I can only assume that the parents attacked the chick because their instincts told them to wipe the slate clean and start a new attempt to breed. In the wild, the chick would have been pushed away and ostracised, but given that it is still so young, this would have meant almost certain death. But perhaps the high protein formula of the breeder pellet allowed the hen to consider laying again where otherwise she would have been satisfied with just one chick. It is a very confident survival strategy that condemns a healthy chick to death on the offchance that it might threaten the survival of a non-existent brood, and I wonder if it could happen in the wild. Then again, I daresay that because that this is now her fourth clutch, it can only be the case that she is in such good, high-performance condition that we are operating well beyond natural restraints.
What an all-consuming process this partridge rearing has become. I must apologise to my grousey readers, since this blog has become a chronicle of partridge rearing during the past few weeks, but while it seems to be a diversion, there are always grouse at the heart of this project. And even if there weren’t, trying to re-establish a native population of grey partridges into the Galloway uplands is a mission worth recording in itself.
A month to the day since they were hatched, the first batch of partridge chicks has been put into position on the Chayne. I set thirteen eggs beneath a silkie x sussex bantam and she hatched twelve. One died the following day, two were trampled and another one got stuck under a drinker after a week. This has left eight birds, all of whom have done fantastically well – One slight exception is a bird which took a funny turn during week two and started to gape and yawn as if it had something stuck in its throat. Given that it was too early for it to have gape worms, I left it and in due course it came back round to good health. The only way I can tell it apart from its fellows is that it didn’t grow at all during its brief illness, and it is now the only bird in the brood without feathers on its head – it still has a red and gold downy cap. Aside from the obvious error of working with such small groups of birds (I have one rather impractical brood of just three…), the experience has been a great primer, and seeing my own “home-bred” eggs into viable poults has been extremely enjoyable.
I moved the entire brood up together with their mother and placed them in an A-frame next to where the game crop is going in. I was too late to organise a contractor to come and disc the ground before the silage cutting started, so I’ve had to make my own arrangements. We went to collect a rusty rotavator this morning, and once the smiths have taken a look at the three point linkage on my father’s tractor, work should get started pretty quickly. I don’t know exactly what will be planted this year, but I have a sack of stubble turnip seeds on my desk which will fit the bill if nothing else. As this crop grows, and at a few strategic points elsewhere on the farm, partridges will be trickled out onto the hill.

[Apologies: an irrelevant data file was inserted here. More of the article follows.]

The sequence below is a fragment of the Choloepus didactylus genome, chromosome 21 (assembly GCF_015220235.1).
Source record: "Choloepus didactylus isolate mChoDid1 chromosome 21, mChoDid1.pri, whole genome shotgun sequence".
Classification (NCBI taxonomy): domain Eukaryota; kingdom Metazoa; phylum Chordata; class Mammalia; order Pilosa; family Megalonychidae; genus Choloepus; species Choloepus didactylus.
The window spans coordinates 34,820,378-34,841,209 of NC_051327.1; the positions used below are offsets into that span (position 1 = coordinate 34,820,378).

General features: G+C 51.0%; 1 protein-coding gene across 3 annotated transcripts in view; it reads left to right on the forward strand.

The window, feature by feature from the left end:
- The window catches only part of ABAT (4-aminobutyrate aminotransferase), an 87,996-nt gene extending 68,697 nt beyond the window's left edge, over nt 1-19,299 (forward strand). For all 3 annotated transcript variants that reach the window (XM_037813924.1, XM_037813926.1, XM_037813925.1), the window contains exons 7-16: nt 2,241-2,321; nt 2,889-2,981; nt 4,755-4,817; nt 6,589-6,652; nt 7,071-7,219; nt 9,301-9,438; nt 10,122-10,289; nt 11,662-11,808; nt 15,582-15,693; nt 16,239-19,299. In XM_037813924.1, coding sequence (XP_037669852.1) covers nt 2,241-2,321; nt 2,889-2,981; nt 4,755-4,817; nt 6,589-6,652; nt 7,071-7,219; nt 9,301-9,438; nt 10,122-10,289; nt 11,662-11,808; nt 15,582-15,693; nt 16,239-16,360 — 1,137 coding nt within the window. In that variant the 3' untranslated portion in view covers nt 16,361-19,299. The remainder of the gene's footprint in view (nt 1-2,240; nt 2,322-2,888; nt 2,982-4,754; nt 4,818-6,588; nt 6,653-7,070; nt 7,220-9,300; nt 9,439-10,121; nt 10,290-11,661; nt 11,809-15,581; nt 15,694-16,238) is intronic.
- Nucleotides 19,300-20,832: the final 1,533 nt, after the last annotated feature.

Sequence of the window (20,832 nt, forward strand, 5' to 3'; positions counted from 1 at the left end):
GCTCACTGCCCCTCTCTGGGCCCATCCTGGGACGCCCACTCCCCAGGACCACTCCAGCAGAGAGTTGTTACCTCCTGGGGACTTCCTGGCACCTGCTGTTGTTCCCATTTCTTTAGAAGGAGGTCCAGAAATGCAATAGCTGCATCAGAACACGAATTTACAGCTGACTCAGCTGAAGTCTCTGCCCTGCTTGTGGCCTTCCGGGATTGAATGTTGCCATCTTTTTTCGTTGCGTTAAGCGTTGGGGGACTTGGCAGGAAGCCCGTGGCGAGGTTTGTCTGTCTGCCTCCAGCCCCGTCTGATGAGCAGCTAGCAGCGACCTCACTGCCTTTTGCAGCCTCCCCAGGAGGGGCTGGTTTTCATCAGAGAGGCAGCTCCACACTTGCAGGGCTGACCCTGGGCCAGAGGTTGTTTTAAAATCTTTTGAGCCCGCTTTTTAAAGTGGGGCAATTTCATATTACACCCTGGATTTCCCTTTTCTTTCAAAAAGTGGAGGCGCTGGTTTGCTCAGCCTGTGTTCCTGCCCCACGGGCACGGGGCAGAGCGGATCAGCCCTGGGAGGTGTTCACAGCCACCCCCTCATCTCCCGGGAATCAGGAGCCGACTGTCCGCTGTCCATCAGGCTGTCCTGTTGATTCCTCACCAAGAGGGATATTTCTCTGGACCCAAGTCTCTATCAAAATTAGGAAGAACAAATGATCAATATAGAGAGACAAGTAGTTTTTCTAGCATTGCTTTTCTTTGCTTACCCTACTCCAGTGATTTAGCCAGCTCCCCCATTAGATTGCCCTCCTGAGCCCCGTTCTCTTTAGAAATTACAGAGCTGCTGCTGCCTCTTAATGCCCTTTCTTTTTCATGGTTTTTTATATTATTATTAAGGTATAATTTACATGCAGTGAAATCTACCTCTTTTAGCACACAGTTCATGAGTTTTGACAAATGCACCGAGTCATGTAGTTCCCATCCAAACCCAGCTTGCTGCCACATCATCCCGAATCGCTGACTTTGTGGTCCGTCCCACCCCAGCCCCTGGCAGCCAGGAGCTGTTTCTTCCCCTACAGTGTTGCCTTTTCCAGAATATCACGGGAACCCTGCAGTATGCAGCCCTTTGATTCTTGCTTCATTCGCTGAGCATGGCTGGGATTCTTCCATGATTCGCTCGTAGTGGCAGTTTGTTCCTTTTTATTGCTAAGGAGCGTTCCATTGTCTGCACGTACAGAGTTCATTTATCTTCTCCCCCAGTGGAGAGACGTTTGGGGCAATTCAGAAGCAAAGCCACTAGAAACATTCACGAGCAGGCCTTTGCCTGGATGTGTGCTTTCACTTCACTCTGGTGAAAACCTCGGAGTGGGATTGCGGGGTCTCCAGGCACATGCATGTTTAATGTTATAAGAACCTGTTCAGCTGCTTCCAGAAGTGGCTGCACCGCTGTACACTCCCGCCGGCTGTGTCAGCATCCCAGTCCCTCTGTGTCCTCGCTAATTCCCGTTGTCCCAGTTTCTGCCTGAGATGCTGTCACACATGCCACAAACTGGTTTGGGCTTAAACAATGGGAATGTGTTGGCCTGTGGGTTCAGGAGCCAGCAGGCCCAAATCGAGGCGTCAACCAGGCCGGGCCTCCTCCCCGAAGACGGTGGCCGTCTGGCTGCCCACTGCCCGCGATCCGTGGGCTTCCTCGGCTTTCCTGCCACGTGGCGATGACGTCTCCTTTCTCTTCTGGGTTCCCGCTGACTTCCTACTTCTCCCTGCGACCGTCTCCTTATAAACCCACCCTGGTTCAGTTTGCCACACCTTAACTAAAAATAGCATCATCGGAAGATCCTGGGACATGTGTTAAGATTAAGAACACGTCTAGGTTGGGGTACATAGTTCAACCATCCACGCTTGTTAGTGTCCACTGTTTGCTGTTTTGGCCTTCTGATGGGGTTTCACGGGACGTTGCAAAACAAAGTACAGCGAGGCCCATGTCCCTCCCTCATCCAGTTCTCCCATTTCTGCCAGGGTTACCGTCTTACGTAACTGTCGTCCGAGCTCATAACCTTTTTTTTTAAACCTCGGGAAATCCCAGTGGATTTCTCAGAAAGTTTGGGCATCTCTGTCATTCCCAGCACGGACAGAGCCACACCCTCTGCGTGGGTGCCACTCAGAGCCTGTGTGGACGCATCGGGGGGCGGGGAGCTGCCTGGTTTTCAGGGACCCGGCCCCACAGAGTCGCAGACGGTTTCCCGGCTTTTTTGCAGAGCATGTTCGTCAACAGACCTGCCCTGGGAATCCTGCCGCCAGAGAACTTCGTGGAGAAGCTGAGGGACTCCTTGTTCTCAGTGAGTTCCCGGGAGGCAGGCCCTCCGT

Interesting to see in the new hedge nearby where some remnants of last year’s gamecrop still remains that ox-eye daisies have made a sudden appearance, along with “essex red clover”, which looks like a cross between normal clover and a pea. It has grown almost two feet tall and promises to produce some fantastic flowers, provided it doesn’t mind being overshaded by the monstrous, over-bearing ranks of rugosa rose which have come on fantastically since I planted them in the long distant days of February.
Although I’m a total convert to working with broody hens, there are some downsides. The hen up on the hill is quite my favourite bird, and it causes me some concern that she could be gathered up by some lousy fox with hardly a moment’s notice. You can’t help getting a little attached to the hens, particularly since they are all so different and have their own distinct mannerisms which are then passed on to the chicks. I’m obviousy fretful on behalf of the partridges alone, but putting at risk a hen that I have been working with every day for almost eight weeks really makes me a little uncomfortable. I suppose she is “at risk” every night of her life, particularly since a badger set seems to have recently appeared on the hill behind the hen house.